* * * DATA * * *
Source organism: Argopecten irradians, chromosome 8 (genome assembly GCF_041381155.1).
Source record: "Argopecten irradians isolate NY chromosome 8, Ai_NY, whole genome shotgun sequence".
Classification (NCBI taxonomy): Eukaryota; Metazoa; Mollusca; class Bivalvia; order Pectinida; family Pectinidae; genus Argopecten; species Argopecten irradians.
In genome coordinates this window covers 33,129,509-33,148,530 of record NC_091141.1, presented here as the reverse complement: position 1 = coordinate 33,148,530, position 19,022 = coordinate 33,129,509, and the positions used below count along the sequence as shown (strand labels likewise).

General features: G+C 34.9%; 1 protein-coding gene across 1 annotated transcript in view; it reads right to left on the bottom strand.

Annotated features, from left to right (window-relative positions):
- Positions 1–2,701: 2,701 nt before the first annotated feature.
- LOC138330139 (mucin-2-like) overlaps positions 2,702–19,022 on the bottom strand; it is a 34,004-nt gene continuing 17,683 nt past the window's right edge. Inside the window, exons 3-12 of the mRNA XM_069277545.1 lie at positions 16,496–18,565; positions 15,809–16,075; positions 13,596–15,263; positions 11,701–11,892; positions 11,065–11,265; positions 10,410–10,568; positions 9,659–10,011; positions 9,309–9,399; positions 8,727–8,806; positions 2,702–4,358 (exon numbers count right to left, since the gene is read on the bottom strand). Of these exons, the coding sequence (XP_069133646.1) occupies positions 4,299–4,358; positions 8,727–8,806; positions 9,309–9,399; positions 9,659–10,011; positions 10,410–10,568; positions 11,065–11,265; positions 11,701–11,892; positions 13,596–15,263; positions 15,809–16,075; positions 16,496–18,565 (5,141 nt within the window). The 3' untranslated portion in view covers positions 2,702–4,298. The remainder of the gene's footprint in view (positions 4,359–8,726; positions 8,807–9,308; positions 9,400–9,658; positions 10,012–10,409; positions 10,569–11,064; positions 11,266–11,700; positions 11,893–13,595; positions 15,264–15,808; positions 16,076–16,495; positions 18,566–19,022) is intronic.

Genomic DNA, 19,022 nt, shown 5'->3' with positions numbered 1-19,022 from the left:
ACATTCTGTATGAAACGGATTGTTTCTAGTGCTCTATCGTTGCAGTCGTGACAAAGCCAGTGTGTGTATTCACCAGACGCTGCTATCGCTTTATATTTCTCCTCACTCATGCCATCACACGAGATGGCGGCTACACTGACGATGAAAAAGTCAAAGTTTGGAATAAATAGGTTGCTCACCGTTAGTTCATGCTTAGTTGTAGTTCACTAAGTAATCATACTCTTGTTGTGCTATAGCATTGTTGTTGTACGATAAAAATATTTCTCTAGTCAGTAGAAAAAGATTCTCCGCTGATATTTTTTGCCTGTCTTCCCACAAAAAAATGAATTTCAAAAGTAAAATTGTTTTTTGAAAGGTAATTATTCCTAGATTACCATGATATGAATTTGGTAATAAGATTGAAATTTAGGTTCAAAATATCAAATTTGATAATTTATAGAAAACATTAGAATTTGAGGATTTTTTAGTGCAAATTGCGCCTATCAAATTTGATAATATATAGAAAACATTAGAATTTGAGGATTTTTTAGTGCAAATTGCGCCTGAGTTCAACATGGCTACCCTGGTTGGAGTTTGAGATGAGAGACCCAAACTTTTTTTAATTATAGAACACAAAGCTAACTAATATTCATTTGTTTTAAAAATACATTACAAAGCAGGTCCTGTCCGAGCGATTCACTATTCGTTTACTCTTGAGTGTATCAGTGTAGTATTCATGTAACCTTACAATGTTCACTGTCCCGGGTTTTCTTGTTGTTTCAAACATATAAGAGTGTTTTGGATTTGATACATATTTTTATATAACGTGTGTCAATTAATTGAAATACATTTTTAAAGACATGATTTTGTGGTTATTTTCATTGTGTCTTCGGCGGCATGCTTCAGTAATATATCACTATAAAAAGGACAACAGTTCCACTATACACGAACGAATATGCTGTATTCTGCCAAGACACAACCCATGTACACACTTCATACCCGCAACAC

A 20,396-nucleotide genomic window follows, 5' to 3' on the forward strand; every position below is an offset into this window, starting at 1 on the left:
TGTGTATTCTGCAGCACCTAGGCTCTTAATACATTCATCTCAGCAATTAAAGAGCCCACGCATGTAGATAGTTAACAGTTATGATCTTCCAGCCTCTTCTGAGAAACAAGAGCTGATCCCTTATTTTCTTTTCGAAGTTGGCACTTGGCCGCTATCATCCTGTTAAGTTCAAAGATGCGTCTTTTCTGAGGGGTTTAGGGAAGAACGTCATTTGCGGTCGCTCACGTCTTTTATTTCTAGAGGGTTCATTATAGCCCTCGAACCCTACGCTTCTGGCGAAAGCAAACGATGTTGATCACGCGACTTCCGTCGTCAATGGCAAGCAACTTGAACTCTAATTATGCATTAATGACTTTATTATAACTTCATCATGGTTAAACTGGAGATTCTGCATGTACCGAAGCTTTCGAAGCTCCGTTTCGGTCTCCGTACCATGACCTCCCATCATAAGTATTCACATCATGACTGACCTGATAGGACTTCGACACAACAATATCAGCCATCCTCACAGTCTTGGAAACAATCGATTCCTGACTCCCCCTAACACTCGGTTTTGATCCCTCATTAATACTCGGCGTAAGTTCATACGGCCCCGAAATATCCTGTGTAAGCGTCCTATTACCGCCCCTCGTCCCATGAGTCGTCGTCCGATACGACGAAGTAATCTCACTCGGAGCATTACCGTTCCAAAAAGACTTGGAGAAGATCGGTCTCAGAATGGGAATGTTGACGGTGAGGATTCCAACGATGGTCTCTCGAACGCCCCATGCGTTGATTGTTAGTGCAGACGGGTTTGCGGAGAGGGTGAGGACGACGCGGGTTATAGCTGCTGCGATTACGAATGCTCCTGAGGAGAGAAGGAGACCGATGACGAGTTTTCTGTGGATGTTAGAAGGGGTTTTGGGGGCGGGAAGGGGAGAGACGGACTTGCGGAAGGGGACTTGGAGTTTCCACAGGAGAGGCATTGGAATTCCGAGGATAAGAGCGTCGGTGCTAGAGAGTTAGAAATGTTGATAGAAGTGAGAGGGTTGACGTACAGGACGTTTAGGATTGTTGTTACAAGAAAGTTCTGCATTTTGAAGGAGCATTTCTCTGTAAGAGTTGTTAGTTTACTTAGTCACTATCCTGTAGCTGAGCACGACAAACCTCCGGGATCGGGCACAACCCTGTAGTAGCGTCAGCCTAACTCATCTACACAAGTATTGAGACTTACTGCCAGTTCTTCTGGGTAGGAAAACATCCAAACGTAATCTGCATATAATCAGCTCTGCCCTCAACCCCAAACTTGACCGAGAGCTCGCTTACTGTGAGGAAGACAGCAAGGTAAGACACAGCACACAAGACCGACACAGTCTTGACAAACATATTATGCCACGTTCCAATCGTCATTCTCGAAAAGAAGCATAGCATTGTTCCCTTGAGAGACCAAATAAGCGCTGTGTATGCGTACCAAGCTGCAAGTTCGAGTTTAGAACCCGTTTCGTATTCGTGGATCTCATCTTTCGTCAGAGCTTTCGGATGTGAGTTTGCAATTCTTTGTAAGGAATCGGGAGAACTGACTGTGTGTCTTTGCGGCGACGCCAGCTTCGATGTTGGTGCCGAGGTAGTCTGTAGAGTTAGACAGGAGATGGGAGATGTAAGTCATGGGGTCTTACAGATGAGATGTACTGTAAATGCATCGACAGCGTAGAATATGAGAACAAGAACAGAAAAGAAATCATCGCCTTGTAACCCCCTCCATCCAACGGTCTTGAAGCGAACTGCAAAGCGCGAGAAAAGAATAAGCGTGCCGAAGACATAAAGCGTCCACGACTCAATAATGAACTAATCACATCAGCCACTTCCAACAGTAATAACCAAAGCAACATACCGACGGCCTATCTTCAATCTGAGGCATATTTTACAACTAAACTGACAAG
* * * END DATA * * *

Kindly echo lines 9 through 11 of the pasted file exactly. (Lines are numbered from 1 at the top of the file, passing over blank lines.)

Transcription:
Genomic DNA, 19,022 nt, shown 5'->3' with positions numbered 1-19,022 from the left:
ACATTCTGTATGAAACGGATTGTTTCTAGTGCTCTATCGTTGCAGTCGTGACAAAGCCAGTGTGTGTATTCACCAGACGCTGCTATCGCTTTATATTTCTCCTCACTCATGCCATCACACGAGATGGCGGCTACACTGACGATGAAAAAGTCAAAGTTTGGAATAAATAGGTTGCTCACCGTTAGTTCATGCTTAGTTGTAGTTCACTAAGTAATCATACTCTTGTTGTGCTATAGCATTGTTGTTGTACGATAAAAATATTTCTCTAGTCAGTAGAAAAAGATTCTCCGCTGATATTTTTTGCCTGTCTTCCCACAAAAAAATGAATTTCAAAAGTAAAATTGTTTTTTGAAAGGTAATTATTCCTAGATTACCATGATATGAATTTGGTAATAAGATTGAAATTTAGGTTCAAAATATCAAATTTGATAATTTATAGAAAACATTAGAATTTGAGGATTTTTTAGTGCAAATTGCGCCTATCAAATTTGATAATATATAGAAAACATTAGAATTTGAGGATTTTTTAGTGCAAATTGCGCCTGAGTTCAACATGGCTACCCTGGTTGGAGTTTGAGATGAGAGACCCAAACTTTTTTTAATTATAGAACACAAAGCTAACTAATATTCATTTGTTTTAAAAATACATTACAAAGCAGGTCCTGTCCGAGCGATTCACTATTCGTTTACTCTTGAGTGTATCAGTGTAGTATTCATGTAACCTTACAATGTTCACTGTCCCGGGTTTTCTTGTTGTTTCAAACATATAAGAGTGTTTTGGATTTGATACATATTTTTATATAACGTGTGTCAATTAATTGAAATACATTTTTAAAGACATGATTTTGTGGTTATTTTCATTGTGTCTTCGGCGGCATGCTTCAGTAATATATCACTATAAAAAGGACAACAGTTCCACTATACACGAACGAATATGCTGTATTCTGCCAAGACACAACCCATGTACACACTTCATACCCGCAACAC

A 20,396-nucleotide genomic window follows, 5' to 3' on the forward strand; every position below is an offset into this window, starting at 1 on the left: